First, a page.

Behavioral and Social Sciences Research Well Represented among the Presidential Early Career Awards for Scientists and Engineers (PECASE)

Behavioral and Social Sciences Research Well Represented among the Presidential Early Career Awards for Scientists and Engineers (PECASE)

Earlier this month, the fiscal year 2014 recipients of the Presidential Early Career Awards for Scientists and Engineers (PECASE) were announced.  PECASE is the highest honor bestowed by the United States Government on science and engineering professionals in the early stages of their independent research careers.

Twenty of the 102 awardees were nominated by the National Institutes of Health.  Among these 20 awardees, seven are scientists performing research in the behavioral and social sciences and/or using scientific processes and procedures developed by the behavioral and social sciences.

Nicholas Gilpin, Ph.D. is Associate Professor of Physiology at Louisiana State University Health Sciences Center.  His research seeks to identify the neurobiological mechanisms of alcohol dependence and stress disorders. This research makes considerable use of behavioral paradigms including operant drug self-administration, acoustic startle reflex, tests of anxiety-like behavior and locomotor activity, and behavioral pharmacology.

Catherine Karr, Ph.D. M.D. is Professor of Pediatrics at University of Washington. Her research areas include environmental contaminants and pediatric respiratory health including asthma, health of farmworker children, and global children's environmental health. Her work includes community engagement procedures for addressing farmworker health and global children’s environmental health.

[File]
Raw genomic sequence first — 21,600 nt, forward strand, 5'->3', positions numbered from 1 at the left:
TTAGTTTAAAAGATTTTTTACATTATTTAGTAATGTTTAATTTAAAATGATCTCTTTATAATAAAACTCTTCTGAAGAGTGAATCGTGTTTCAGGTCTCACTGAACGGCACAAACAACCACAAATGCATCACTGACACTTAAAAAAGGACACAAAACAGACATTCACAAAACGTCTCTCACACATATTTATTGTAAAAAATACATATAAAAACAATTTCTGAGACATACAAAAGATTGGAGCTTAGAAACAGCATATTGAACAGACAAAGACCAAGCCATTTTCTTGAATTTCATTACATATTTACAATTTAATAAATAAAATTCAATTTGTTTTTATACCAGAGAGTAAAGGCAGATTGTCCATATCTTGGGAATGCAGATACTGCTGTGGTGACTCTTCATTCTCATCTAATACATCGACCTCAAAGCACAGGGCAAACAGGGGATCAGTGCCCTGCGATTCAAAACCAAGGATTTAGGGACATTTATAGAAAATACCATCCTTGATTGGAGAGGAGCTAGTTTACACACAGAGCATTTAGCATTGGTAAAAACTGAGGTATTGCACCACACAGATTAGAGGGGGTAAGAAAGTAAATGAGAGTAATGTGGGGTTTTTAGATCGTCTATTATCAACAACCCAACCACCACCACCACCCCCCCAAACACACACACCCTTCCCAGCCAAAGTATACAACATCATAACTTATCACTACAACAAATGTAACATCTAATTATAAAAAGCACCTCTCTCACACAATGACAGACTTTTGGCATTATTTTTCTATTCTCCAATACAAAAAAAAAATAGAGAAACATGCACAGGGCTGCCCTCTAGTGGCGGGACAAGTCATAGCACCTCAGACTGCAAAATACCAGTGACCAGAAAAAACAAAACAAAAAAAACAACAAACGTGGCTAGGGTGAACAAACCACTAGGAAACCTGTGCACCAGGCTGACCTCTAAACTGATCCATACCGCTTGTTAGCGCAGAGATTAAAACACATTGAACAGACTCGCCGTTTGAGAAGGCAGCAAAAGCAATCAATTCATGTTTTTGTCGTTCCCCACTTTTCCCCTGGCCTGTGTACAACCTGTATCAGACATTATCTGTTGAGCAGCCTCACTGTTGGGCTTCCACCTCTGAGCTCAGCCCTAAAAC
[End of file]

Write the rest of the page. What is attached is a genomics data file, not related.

Adriana Lleras-Muney Ph.D. is Professor of Economics at UCLA. Her research examines the relationships between socioecono mic status and health, particularly education and income. Her most recent work investigates whether cash transfers to poor families improve poor children’s education, lifetime incomes and long term health.

Mary Kay Lobo, Ph.D. is Assistant Professor of Anatomy and Neurobiology at the University of Maryland.  Her research in striatal circuit genetics and function led to demonstrating divergent roles of two ventral striatal projections on the rewarding effects of cocaine and morphine.  Her research has implications not only for drug abuse but also mood and stereotypy disorders.

Eric Morrow, Ph.D. is Associate Professor of Psychiatry and Human Behavior at Brown University. His research focuses on normal molecular mechanisms of brain development, and genetic perturbations that influence human cognitive development. This research has implications for the development of autism spectrum disorders and intellectual disabilities.

Daniel O’Connor, Ph.D. is Assistant Professor of Neuroscience at the Johns Hopkins University School of Medicine.  His research focuses on the neural circuitry of touch perception.  His lab studies the neural circuit foundations of sensory perception which provides a framework for understanding how circuit dysfunction contributes to mental and behavioral aspects of neuropsychiatric illness.

Cui Tao, Ph.D. is Associate Professor of Computer Science at the University of Texas.  Her research involves ontologies, standard terminologies, semantic web, information extraction and integration as well as applying ontology and semantic web technologies to clinical and translational studies.  This work has significant underpinnings in linguistic research and has important implications for the development of social and behavioral research ontologies.

It is gratifying to see so many of these NIH funded investigators who are doing research in or related to behavioral and social sciences recognized for their scientific accomplishments.  As future PECASE nominations are sought, OBSSR will continue to work with NIH institutes and centers on identifying and nominating exceptional early career scientists in the behavioral and social sciences.

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